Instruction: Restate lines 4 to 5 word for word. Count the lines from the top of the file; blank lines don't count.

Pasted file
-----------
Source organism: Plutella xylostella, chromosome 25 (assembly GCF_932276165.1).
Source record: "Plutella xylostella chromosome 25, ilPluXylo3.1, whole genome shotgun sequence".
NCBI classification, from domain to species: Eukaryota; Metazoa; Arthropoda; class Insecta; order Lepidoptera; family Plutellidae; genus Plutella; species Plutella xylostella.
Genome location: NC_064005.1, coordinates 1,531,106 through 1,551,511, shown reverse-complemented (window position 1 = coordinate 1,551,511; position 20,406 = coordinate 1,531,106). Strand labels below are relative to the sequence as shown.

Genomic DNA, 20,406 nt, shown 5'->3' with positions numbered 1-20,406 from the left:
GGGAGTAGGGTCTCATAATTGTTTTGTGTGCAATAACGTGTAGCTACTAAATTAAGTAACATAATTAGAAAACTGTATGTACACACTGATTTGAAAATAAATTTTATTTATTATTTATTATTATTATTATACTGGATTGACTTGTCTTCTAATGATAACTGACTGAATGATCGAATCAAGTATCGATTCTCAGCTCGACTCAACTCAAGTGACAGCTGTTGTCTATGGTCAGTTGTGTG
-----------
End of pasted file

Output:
Genome location: NC_064005.1, coordinates 1,531,106 through 1,551,511, shown reverse-complemented (window position 1 = coordinate 1,551,511; position 20,406 = coordinate 1,531,106). Strand labels below are relative to the sequence as shown.

Genomic DNA, 20,406 nt, shown 5'->3' with positions numbered 1-20,406 from the left: